A sponsor, usually a senior executive, will establish both the need for a programme or project to be undertaken, and outline the strategic outcome for a programme or the expected results for a project. The sponsor will provide a specification for the programme manager or for the project skills and experience. They will also secure a budget to resource the project team.
The sponsor will establish and lead a steering committee or group that includes senior stakeholders to engage, manage and help remove blocks.
The sponsor is also responsible for writing the programme or project business and having the business case approved. The business case defines both the problem to be solved and the expected benefits.
Level 1 outlined the most common project methodologies for systems development, process re-engineering, or product development. Depending on the size, scope and duration of the project, and the capabilities and experience of the project manager and team, the programme or project manager will determine which method will be used.
The method selected will determine how the project is planned, phases or sprints defined, and resources allocated. Business process re-engineering tools such as Lean and Six Sigma are often used as part of the problem solving and design stages of the project.
Projects may be further broken down into work streams that allow more complex tasks to be compartmentalised to help scope, manage, and complete them. Where there are several work streams, the project manager will designate a work stream lead to manage and report on progress.
Project managers plan how their project will be delivered on time, within scope, and to the budget.
If the project forms part of a programme, the programme managers will collate the individual projects into a strategic programme plan that shows how the individual projects deliver the proposed strategic result.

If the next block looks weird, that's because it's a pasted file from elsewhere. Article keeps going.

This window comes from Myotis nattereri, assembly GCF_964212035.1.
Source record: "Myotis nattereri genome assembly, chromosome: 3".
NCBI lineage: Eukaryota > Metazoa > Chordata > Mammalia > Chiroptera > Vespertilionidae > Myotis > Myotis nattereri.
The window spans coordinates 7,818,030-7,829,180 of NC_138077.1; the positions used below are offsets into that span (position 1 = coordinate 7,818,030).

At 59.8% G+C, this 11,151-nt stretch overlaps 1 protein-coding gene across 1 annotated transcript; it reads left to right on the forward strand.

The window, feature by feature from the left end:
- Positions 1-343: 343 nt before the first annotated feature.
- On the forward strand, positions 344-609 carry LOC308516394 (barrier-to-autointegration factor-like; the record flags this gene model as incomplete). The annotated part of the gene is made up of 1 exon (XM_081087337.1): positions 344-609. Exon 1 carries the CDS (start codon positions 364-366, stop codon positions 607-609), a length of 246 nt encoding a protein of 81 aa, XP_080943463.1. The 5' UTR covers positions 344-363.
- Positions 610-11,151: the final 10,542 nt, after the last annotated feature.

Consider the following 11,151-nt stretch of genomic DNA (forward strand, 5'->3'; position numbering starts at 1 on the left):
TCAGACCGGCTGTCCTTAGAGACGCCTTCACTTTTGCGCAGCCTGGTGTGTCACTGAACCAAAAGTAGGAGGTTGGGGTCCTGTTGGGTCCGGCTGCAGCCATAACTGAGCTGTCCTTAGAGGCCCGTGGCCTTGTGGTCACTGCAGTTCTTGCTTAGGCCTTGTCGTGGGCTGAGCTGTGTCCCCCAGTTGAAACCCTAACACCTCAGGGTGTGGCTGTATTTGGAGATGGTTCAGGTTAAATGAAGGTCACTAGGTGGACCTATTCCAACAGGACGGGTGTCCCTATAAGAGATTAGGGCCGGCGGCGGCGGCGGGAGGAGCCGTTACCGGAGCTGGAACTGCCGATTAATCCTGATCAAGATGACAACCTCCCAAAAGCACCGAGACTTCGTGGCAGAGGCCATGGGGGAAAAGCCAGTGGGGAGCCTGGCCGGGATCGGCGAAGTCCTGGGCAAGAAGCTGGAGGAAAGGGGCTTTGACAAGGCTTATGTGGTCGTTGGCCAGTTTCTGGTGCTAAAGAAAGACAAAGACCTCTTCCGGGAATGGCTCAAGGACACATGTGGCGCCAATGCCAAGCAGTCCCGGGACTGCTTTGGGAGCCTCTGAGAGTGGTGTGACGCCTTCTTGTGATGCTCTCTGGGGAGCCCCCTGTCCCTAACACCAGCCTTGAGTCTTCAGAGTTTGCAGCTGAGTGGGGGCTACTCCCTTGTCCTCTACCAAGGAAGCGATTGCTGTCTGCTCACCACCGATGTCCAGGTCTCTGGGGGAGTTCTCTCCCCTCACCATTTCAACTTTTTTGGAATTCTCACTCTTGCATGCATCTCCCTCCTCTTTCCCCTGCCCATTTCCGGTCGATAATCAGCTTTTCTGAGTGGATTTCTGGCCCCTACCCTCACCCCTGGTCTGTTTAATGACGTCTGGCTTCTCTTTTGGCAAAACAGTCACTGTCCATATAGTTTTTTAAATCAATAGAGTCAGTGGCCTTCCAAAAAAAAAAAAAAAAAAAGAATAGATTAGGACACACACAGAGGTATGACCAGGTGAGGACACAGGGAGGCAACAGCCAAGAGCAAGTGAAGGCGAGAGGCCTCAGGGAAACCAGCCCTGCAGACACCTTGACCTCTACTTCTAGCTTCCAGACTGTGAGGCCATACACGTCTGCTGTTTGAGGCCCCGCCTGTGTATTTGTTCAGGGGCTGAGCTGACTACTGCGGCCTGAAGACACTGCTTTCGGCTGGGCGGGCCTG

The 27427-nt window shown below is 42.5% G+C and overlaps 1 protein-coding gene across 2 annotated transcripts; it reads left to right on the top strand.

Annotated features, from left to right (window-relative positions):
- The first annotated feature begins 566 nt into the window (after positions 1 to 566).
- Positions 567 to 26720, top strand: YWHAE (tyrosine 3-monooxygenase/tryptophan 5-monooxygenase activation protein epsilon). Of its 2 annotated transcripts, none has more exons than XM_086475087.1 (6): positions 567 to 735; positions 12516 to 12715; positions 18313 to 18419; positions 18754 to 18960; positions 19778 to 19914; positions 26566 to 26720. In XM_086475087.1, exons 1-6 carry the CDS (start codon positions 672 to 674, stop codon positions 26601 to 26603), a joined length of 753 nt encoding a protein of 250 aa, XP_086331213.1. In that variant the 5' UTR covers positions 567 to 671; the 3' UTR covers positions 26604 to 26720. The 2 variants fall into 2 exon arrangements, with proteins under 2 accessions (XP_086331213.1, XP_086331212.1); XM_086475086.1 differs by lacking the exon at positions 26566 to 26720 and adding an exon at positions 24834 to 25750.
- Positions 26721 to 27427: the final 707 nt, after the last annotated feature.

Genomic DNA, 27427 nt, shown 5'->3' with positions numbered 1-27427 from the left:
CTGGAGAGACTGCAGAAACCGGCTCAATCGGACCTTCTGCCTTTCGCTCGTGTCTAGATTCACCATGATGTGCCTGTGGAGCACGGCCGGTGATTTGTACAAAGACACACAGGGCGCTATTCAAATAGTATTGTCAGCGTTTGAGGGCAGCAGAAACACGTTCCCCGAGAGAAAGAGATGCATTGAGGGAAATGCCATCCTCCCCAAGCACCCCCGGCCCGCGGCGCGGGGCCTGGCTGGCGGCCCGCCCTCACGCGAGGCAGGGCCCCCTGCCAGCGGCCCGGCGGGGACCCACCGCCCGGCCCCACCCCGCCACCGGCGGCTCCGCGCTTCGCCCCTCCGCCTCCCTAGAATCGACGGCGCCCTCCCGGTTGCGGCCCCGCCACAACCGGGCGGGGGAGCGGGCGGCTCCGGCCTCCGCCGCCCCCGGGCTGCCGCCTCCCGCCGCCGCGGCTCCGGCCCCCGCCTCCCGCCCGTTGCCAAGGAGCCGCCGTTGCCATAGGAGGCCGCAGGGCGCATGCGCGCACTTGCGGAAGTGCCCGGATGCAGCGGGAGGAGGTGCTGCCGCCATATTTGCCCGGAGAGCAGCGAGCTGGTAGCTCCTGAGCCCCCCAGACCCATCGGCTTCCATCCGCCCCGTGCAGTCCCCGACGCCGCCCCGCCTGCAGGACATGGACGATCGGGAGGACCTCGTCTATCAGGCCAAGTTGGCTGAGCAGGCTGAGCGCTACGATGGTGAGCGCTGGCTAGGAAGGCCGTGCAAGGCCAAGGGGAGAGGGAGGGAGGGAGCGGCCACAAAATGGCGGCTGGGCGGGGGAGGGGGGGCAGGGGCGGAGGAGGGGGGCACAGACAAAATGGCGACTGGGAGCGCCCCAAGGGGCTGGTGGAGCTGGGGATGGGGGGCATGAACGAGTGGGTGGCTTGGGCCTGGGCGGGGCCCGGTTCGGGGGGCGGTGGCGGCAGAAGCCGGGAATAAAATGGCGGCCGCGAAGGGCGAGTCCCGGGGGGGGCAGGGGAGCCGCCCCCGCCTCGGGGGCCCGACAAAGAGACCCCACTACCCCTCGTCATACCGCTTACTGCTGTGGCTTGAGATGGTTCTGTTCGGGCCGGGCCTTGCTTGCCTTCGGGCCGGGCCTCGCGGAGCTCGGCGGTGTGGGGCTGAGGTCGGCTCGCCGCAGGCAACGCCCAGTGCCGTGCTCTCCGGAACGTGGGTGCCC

Planning should not be neglected or underestimated. Most programmes and projects that cannot meet their objectives are caused first by poor planning, and then by poor execution and implementation.
Gantt charts are one of the most widely used project management tools and are named after Henry Gantt who revolutionised project management in the early part of the twentieth century with this tool. Originally they were handwritten, and had to be redrawn if something changed, but with computers being introduced in the 1980s they became software that is now increasingly complex and elaborate. However, the easiest software for simple projects is Microsoft Excel.
Gantt charts are a visualisation tool and not a replacement for trained project managers. Programme and project managers create and use Gantt charts to visualise the project plan. Tasks, their start and end dates, and the time required to complete them are entered on the left-hand side. The software creates a ‘bar’ that allows the project manager to show progress (the darker blue section of the bar) in completing the task.
Key milestones, such as a review to approve the design before development and coding starts are shown as ‘diamonds’. It can also show dependencies between tasks and who, from the project team, is assigned to complete the task.
Note: this example (Operations Sample Gannt) is for demonstration and follows a ‘waterfall’ method. A project plan and Gantt chart for a project following an Agile method would look very different.